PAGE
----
Science Activities for Kids

Summer Science For Kids

Try these summer science projects to keep your kids in learning mode while they are away from school. Each experiment asks a question and provides an activity to discover the answer. All of the experiments are based on scientific principles that also let kids see the fun side of science. Make sure the activities you choose are age-appropriate for safety purposes. As they do these experiments, they may also be practicing their reading, writing, math and thinking skills.

Which fruit decays the fastest?

Supplies: Ripe banana and other fruits, bottle, balloon and sunshine

Instructions: Mash a ripe banana and put it into a bottle. Then place a balloon over the mouth of the bottle and put the bottle in a warm, sunny place. Measure how far the balloon inflates each day for a few days. Do the same thing with other fruit, such as grapes, apples and oranges to answer the experiment question.

Is one eye better than two?

Supplies: Eye patch and a fairly small ball

Instructions: Two children should stand several feet apart and toss the ball back and forth 10 times. Older children should catch the ball with one hand. Then one child should put on an eye patch. Have the kids toss the ball to each other with one having an eye covered. Total how many times the child catches the ball with and without the eye patch. Then have the other child use the eye patch.

Is your skin the same everywhere?

Supplies: Soft pencil, paper and scotch tape

Instructions: Make a big black area about 3 inches in size by rubbing a soft pencil on a sheet of paper. Put a finger on the spot until it picks up a big smudge. Then pick up the smudge from your finger with a piece of Scotch tape and press it onto a piece of white paper. Do the same with other parts of your body. Did the skin prints differ?

Does air expand when heated?

Supplies: Balloon, measuring tape and a lamp

Instructions: Blow up a balloon and measure the distance around it at its widest point (circumference). Next, turn on a lamp and hold the balloon above it for two  to three minutes. Then measure the distance around the balloon's circumference again. What happened to the size of the balloon?

Is it possible to stick a balloon with a pin without popping it?

Supplies: Balloon, strong adhesive tape and a straight pin

Instructions: Blow up a latex balloon until it is about three-quarters full of air and tie off the end. Next, cut seven pieces of strong, sticky tape and secure each one firmly to the outside of the balloon. Try to space them evenly. Then carefully stick a straight pin through the middle of each piece of tape. Why didn't the balloon burst? (The sticky tape forms a seal around the pin.)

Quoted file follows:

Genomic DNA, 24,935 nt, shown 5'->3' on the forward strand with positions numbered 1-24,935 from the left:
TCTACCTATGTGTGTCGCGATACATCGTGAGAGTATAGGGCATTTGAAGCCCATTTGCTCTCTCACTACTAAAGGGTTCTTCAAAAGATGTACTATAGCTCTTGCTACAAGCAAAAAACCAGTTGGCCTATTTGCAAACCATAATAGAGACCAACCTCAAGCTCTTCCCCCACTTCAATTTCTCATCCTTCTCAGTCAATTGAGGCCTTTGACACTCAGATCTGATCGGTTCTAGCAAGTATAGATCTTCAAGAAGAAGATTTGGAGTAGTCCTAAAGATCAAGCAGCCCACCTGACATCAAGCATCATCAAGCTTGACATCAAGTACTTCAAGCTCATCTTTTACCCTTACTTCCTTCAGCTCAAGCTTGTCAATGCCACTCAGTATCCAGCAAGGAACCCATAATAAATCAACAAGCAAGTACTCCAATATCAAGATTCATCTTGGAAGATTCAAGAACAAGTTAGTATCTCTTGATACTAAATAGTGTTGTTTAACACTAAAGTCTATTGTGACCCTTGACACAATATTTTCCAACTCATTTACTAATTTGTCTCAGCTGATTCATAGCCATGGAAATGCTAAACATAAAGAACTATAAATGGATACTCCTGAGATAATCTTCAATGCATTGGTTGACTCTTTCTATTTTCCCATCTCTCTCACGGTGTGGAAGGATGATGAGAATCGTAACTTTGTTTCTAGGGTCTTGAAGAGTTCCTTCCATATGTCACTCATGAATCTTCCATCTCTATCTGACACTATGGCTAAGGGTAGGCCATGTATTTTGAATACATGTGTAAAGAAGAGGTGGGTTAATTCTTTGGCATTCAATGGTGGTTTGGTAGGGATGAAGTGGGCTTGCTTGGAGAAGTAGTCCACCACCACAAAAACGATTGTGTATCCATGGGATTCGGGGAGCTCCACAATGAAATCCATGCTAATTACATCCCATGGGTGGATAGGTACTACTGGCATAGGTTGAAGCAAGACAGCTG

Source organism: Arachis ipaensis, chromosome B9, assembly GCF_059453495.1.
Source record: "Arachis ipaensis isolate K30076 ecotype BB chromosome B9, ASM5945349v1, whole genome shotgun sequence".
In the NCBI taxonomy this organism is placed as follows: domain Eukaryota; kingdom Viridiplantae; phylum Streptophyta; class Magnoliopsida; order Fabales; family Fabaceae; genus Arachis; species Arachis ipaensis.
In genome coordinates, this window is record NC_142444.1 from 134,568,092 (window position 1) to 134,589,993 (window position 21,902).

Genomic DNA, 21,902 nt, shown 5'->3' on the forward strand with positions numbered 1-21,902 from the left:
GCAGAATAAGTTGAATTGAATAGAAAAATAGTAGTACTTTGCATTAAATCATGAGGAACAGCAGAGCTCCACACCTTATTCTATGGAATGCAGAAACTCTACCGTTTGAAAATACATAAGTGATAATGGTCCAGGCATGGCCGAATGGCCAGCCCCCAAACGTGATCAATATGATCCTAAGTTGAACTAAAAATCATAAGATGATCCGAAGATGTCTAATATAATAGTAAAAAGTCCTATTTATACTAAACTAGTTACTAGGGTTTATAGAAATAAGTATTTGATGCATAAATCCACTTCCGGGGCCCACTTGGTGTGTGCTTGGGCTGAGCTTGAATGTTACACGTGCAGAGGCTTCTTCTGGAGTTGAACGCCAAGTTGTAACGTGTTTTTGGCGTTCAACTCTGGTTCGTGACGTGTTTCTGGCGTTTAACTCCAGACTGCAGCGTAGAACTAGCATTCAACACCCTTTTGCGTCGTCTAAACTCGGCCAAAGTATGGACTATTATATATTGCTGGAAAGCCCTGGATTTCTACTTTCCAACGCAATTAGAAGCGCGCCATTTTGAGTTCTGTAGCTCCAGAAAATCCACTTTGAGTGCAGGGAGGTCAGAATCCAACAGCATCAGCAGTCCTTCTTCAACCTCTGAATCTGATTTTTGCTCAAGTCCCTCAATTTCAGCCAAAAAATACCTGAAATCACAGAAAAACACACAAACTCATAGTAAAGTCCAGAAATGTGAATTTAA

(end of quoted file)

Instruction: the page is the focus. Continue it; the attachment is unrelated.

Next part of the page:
Which takes up more room  – warm air or cold?

Supplies: Hot water and a large plastic bottle (like a 1-gallon milk bottle)

Instructions: Help or supervise younger children with this experiment since it requires hot water. Pour hot tap water into the plastic bottle until it is about half full and then swish it around in the bottle for about a minute. Pour the water out of the bottle and immediately screw the cap on tightly. Watch the bottle collapse.

Why does this happen? The air in the bottle is warmed by the hot water in the bottle. When the bottle is capped, this warm air quickly cools. Cool air takes up less room than warm air. The bottle collapses to fill the space. It is pushed in by the outside air pressure on all surfaces of the bottle.

How does gravity work?

Supplies: A marble and a bottle

Instructions: Place a marble in a bottle. Turn the bottle over. What happens? Again, place a marble in a bottle. Move the bottle so the marble starts going around inside it. Keep moving the bottle and gradually turn the bottle on its side and then upside down. Did the marble fall out of the bottle? It shouldn't have. Centrifugal force should have pulled the marble away from the bottle neck and overcome the gravity that would cause it to fall out.

Gravity causes all objects to be pulled toward each other. Because Earth is the biggest object around, it has the strongest pull of gravity.

If these projects get your kids hooked on science, there are many websites that offer more fun experiments. Three good choices are:, and You also can find many additional experiments on the Dear Teacher website,, in Resources under Activities.

Parents can send questions to

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